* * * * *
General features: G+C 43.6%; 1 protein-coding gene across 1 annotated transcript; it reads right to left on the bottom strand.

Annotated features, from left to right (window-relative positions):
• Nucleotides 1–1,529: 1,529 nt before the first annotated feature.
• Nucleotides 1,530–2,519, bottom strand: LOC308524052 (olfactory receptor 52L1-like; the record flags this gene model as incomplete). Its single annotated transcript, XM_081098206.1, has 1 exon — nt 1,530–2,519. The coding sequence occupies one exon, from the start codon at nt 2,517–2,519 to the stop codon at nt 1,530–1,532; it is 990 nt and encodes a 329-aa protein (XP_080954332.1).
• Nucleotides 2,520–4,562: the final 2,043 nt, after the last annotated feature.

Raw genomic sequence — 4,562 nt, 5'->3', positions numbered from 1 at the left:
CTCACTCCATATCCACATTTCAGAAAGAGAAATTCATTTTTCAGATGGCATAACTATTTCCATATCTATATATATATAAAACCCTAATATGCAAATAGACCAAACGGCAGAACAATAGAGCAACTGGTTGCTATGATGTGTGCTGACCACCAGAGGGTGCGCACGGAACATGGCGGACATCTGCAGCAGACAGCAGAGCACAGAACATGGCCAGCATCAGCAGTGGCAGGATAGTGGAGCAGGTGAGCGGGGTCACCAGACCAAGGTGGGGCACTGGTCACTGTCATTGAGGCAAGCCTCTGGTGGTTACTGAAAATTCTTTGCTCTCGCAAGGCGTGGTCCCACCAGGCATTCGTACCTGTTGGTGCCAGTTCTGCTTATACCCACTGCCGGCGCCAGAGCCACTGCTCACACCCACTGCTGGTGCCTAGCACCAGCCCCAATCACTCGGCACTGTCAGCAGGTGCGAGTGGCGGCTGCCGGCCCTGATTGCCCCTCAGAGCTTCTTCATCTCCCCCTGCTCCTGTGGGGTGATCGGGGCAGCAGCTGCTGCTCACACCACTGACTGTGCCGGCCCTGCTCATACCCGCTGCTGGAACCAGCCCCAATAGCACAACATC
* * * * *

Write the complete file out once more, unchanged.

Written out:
General features: G+C 43.6%; 1 protein-coding gene across 1 annotated transcript; it reads right to left on the bottom strand.

Annotated features, from left to right (window-relative positions):
• Nucleotides 1–1,529: 1,529 nt before the first annotated feature.
• Nucleotides 1,530–2,519, bottom strand: LOC308524052 (olfactory receptor 52L1-like; the record flags this gene model as incomplete). Its single annotated transcript, XM_081098206.1, has 1 exon — nt 1,530–2,519. The coding sequence occupies one exon, from the start codon at nt 2,517–2,519 to the stop codon at nt 1,530–1,532; it is 990 nt and encodes a 329-aa protein (XP_080954332.1).
• Nucleotides 2,520–4,562: the final 2,043 nt, after the last annotated feature.

Raw genomic sequence — 4,562 nt, 5'->3', positions numbered from 1 at the left:
CTCACTCCATATCCACATTTCAGAAAGAGAAATTCATTTTTCAGATGGCATAACTATTTCCATATCTATATATATATAAAACCCTAATATGCAAATAGACCAAACGGCAGAACAATAGAGCAACTGGTTGCTATGATGTGTGCTGACCACCAGAGGGTGCGCACGGAACATGGCGGACATCTGCAGCAGACAGCAGAGCACAGAACATGGCCAGCATCAGCAGTGGCAGGATAGTGGAGCAGGTGAGCGGGGTCACCAGACCAAGGTGGGGCACTGGTCACTGTCATTGAGGCAAGCCTCTGGTGGTTACTGAAAATTCTTTGCTCTCGCAAGGCGTGGTCCCACCAGGCATTCGTACCTGTTGGTGCCAGTTCTGCTTATACCCACTGCCGGCGCCAGAGCCACTGCTCACACCCACTGCTGGTGCCTAGCACCAGCCCCAATCACTCGGCACTGTCAGCAGGTGCGAGTGGCGGCTGCCGGCCCTGATTGCCCCTCAGAGCTTCTTCATCTCCCCCTGCTCCTGTGGGGTGATCGGGGCAGCAGCTGCTGCTCACACCACTGACTGTGCCGGCCCTGCTCATACCCGCTGCTGGAACCAGCCCCAATAGCACAACATC